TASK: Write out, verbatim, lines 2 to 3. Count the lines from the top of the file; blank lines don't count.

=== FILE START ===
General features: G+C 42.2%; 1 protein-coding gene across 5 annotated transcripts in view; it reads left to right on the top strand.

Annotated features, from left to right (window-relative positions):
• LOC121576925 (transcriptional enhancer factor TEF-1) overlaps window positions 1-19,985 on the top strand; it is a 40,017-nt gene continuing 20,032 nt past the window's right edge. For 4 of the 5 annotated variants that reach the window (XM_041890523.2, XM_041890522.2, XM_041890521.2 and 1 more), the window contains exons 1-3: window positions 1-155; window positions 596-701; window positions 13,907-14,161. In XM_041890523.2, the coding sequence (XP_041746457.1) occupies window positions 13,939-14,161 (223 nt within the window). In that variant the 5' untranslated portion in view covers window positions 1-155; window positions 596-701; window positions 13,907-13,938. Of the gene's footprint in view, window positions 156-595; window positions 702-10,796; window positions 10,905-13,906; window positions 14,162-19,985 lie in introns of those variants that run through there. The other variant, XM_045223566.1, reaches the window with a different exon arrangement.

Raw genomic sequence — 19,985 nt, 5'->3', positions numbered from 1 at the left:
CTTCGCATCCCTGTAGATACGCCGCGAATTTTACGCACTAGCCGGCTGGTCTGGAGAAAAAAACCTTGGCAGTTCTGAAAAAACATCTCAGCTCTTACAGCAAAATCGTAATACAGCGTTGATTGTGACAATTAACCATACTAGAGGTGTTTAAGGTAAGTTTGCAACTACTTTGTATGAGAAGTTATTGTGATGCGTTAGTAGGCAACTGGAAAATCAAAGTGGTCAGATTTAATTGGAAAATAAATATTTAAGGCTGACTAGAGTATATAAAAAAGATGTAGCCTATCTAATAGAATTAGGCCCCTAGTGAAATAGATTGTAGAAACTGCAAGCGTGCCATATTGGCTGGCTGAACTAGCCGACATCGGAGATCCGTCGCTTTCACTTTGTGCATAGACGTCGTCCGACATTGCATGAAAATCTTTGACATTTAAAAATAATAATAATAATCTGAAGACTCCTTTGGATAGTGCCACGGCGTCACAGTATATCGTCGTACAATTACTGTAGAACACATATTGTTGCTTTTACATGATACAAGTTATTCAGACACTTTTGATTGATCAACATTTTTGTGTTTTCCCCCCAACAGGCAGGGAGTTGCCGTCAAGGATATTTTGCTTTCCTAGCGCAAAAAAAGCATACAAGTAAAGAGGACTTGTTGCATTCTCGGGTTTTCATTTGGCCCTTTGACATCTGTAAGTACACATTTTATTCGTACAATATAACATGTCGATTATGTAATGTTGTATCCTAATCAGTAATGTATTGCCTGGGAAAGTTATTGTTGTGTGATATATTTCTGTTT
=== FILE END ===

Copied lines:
Annotated features, from left to right (window-relative positions):
• LOC121576925 (transcriptional enhancer factor TEF-1) overlaps window positions 1-19,985 on the top strand; it is a 40,017-nt gene continuing 20,032 nt past the window's right edge. For 4 of the 5 annotated variants that reach the window (XM_041890523.2, XM_041890522.2, XM_041890521.2 and 1 more), the window contains exons 1-3: window positions 1-155; window positions 596-701; window positions 13,907-14,161. In XM_041890523.2, the coding sequence (XP_041746457.1) occupies window positions 13,939-14,161 (223 nt within the window). In that variant the 5' untranslated portion in view covers window positions 1-155; window positions 596-701; window positions 13,907-13,938. Of the gene's footprint in view, window positions 156-595; window positions 702-10,796; window positions 10,905-13,906; window positions 14,162-19,985 lie in introns of those variants that run through there. The other variant, XM_045223566.1, reaches the window with a different exon arrangement.